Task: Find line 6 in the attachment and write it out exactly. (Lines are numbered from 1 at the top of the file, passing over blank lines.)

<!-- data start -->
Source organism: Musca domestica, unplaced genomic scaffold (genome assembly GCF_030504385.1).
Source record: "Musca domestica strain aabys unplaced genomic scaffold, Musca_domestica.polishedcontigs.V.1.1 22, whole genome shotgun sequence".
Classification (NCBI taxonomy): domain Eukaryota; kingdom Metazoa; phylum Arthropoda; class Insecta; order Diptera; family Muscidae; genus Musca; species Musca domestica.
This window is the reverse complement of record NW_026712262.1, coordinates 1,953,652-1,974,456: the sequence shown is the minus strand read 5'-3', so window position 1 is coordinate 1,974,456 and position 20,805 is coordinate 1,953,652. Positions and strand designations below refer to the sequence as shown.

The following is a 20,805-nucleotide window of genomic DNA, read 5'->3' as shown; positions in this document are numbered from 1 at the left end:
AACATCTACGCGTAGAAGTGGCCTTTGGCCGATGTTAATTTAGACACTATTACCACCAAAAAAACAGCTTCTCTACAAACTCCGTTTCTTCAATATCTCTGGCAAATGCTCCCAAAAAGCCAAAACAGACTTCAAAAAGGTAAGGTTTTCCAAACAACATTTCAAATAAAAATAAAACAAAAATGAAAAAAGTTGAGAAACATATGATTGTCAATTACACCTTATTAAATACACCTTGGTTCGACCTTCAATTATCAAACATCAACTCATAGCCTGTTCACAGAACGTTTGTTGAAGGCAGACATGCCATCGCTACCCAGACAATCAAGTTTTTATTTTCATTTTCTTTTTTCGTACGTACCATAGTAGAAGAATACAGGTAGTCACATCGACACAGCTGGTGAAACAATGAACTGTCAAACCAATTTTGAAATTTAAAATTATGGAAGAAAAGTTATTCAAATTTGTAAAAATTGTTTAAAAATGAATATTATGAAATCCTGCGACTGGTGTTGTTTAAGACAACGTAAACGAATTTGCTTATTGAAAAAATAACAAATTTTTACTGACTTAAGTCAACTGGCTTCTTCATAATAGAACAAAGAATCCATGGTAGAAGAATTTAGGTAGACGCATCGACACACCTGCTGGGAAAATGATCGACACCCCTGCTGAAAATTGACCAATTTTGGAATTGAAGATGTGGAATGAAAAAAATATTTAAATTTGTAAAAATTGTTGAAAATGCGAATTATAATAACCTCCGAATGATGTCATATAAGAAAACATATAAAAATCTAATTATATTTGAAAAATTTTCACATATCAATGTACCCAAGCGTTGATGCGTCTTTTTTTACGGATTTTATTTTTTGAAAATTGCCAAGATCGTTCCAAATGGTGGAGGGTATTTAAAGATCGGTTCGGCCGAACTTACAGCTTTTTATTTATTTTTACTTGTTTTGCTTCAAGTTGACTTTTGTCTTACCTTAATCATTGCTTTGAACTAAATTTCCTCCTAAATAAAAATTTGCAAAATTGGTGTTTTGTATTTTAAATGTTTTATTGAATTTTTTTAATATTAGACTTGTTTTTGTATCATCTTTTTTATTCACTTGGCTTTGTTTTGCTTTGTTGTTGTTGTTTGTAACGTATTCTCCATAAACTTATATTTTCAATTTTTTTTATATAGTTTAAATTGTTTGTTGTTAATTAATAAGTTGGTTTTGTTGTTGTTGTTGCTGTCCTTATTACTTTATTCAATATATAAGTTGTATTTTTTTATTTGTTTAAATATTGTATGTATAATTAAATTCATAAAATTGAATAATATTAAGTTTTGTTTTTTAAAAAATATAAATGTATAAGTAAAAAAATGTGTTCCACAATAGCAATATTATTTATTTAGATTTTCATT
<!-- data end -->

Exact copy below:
AACATCTACGCGTAGAAGTGGCCTTTGGCCGATGTTAATTTAGACACTATTACCACCAAAAAAACAGCTTCTCTACAAACTCCGTTTCTTCAATATCTCTGGCAAATGCTCCCAAAAAGCCAAAACAGACTTCAAAAAGGTAAGGTTTTCCAAACAACATTTCAAATAAAAATAAAACAAAAATGAAAAAAGTTGAGAAACATATGATTGTCAATTACACCTTATTAAATACACCTTGGTTCGACCTTCAATTATCAAACATCAACTCATAGCCTGTTCACAGAACGTTTGTTGAAGGCAGACATGCCATCGCTACCCAGACAATCAAGTTTTTATTTTCATTTTCTTTTTTCGTACGTACCATAGTAGAAGAATACAGGTAGTCACATCGACACAGCTGGTGAAACAATGAACTGTCAAACCAATTTTGAAATTTAAAATTATGGAAGAAAAGTTATTCAAATTTGTAAAAATTGTTTAAAAATGAATATTATGAAATCCTGCGACTGGTGTTGTTTAAGACAACGTAAACGAATTTGCTTATTGAAAAAATAACAAATTTTTACTGACTTAAGTCAACTGGCTTCTTCATAATAGAACAAAGAATCCATGGTAGAAGAATTTAGGTAGACGCATCGACACACCTGCTGGGAAAATGATCGACACCCCTGCTGAAAATTGACCAATTTTGGAATTGAAGATGTGGAATGAAAAAAATATTTAAATTTGTAAAAATTGTTGAAAATGCGAATTATAATAACCTCCGAATGATGTCATATAAGAAAACATATAAAAATCTAATTATATTTGAAAAATTTTCACATATCAATGTACCCAAGCGTTGATGCGTCTTTTTTTACGGATTTTATTTTTTGAAAATTGCCAAGATCGTTCCAAATGGTGGAGGGTATTTAAAGATCGGTTCGGCCGAACTTACAGCTTTTTATTTATTTTTACTTGTTTTGCTTCAAGTTGACTTTTGTCTTACCTTAATCATTGCTTTGAACTAAATTTCCTCCTAAATAAAAATTTGCAAAATTGGTGTTTTGTATTTTAAATGTTTTATTGAATTTTTTTAATATTAGACTTGTTTTTGTATCATCTTTTTTATTCACTTGGCTTTGTTTTGCTTTGTTGTTGTTGTTTGTAACGTATTCTCCATAAACTTATATTTTCAATTTTTTTTATATAGTTTAAATTGTTTGTTGTTAATTAATAAGTTGGTTTTGTTGTTGTTGTTGCTGTCCTTATTACTTTATTCAATATATAAGTTGTATTTTTTTATTTGTTTAAATATTGTATGTATAATTAAATTCATAAAATTGAATAATATTAAGTTTTGTTTTTTAAAAAATATAAATGTATAAGTAAAAAAATGTGTTCCACAATAGCAATATTATTTATTTAGATTTTCATT